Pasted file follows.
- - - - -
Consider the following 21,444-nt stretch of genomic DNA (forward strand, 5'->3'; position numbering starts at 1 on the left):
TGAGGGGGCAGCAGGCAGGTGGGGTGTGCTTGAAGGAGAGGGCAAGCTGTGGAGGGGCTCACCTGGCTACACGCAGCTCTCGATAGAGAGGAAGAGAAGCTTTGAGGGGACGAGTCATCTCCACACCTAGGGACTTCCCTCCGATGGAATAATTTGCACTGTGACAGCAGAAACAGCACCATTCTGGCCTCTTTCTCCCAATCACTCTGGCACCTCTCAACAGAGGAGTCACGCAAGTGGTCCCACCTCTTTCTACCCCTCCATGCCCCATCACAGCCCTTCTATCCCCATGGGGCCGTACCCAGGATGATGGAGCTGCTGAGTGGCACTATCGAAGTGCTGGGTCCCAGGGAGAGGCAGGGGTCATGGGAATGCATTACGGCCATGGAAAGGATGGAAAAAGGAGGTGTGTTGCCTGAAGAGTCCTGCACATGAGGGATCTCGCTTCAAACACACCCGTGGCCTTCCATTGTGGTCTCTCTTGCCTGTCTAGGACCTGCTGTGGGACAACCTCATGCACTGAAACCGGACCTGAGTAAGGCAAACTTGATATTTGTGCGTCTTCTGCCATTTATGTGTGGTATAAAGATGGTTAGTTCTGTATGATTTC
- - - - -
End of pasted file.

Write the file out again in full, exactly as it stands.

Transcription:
Consider the following 21,444-nt stretch of genomic DNA (forward strand, 5'->3'; position numbering starts at 1 on the left):
TGAGGGGGCAGCAGGCAGGTGGGGTGTGCTTGAAGGAGAGGGCAAGCTGTGGAGGGGCTCACCTGGCTACACGCAGCTCTCGATAGAGAGGAAGAGAAGCTTTGAGGGGACGAGTCATCTCCACACCTAGGGACTTCCCTCCGATGGAATAATTTGCACTGTGACAGCAGAAACAGCACCATTCTGGCCTCTTTCTCCCAATCACTCTGGCACCTCTCAACAGAGGAGTCACGCAAGTGGTCCCACCTCTTTCTACCCCTCCATGCCCCATCACAGCCCTTCTATCCCCATGGGGCCGTACCCAGGATGATGGAGCTGCTGAGTGGCACTATCGAAGTGCTGGGTCCCAGGGAGAGGCAGGGGTCATGGGAATGCATTACGGCCATGGAAAGGATGGAAAAAGGAGGTGTGTTGCCTGAAGAGTCCTGCACATGAGGGATCTCGCTTCAAACACACCCGTGGCCTTCCATTGTGGTCTCTCTTGCCTGTCTAGGACCTGCTGTGGGACAACCTCATGCACTGAAACCGGACCTGAGTAAGGCAAACTTGATATTTGTGCGTCTTCTGCCATTTATGTGTGGTATAAAGATGGTTAGTTCTGTATGATTTC